For decades, the Pierce family has operated a peat-mining business that involves draining muddy bogs, scraping away the plant material, drying it, then selling it for use in golf greens and athletic fields.
The company hoped to add hundreds of acres to its operation. But in 2011, the Army Corps of Engineers announced the Minnesota land in question was connected to the Red River, roughly 120 miles away, and would be subjected to the Clean Water Act permitting process.
The property rights dispute landed Wednesday in the Supreme Court, where Justice Anthony Kennedy called the federal act “quite vague in its reach, arguably unconstitutionally vague ... ."
The property owners are fighting for the right to challenge the corps’ findings in federal court, while the corps argues the landowners cannot do so without going through a time-consuming permitting process that will likely cost hundreds of thousands of dollars.
“We're talking about the effect, direct effect on millions of land owners nationwide, couldn't be a bigger precedent,” said the plaintiffs' attorney, Reed Hopper of the Pacific Legal Foundation.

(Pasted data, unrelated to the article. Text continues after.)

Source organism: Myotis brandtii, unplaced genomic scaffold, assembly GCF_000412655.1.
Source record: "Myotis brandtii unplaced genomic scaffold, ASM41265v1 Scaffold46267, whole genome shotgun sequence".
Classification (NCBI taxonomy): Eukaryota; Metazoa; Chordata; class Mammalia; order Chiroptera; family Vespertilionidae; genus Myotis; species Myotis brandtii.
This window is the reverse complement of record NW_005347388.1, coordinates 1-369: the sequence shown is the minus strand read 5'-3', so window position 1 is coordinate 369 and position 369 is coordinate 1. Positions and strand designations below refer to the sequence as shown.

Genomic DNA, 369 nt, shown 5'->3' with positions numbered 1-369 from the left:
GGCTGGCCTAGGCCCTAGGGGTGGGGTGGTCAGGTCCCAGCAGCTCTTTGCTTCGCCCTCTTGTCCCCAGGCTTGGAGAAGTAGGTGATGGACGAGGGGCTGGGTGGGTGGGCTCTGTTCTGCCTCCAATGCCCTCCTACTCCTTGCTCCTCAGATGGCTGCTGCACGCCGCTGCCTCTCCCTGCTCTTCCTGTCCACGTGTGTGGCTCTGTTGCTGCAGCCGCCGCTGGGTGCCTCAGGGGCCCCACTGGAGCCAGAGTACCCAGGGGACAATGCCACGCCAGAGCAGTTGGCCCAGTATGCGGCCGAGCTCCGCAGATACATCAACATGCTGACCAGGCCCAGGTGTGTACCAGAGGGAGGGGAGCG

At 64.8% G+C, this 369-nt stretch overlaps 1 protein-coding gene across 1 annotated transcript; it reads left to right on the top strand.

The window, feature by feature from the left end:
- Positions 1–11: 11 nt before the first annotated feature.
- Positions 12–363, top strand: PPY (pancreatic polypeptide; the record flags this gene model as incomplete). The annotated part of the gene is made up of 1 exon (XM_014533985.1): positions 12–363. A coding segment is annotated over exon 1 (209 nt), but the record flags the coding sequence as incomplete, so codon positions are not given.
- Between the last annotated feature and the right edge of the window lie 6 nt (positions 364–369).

With the exception of Justice Elena Kagan, the court seemed nearly unanimous in its skepticism about whether the property is indeed “wetland” and subject to the act.
Justice Ruth Bader Ginsburg called the process “arduous and very expensive.”
“It’s going to take years and cost ... a lot of money," she also said.
Deputy Solicitor General Malcolm Steward, the federal government’s attorney, argued the landowner could simply roll the dice by moving ahead with developing the land despite the court’s findings.
That prompted Justice Stephen Breyer to respond: “Then he goes to jail.”
A decision is due by the end of June.
Kevin Pierce, one of three land/ business-owners in the case -- U.S. Army Corps of Engineers v. Hawkes Co. Inc. -- has not been willing to take such a risk.
"We could have expanded a couple of years ago and different things,” he said outside of the court room. “But we've been held up because of the threat of high fines and criminal charges and all of the things that come out of the corps and jurisdictional determination.
Critics of President Obama’s Supreme Court nomination, Merrick Garland, say the case is the kind they’re worried about if Garland is appointed to the high court, considering his overwhelming deference to federal agencies.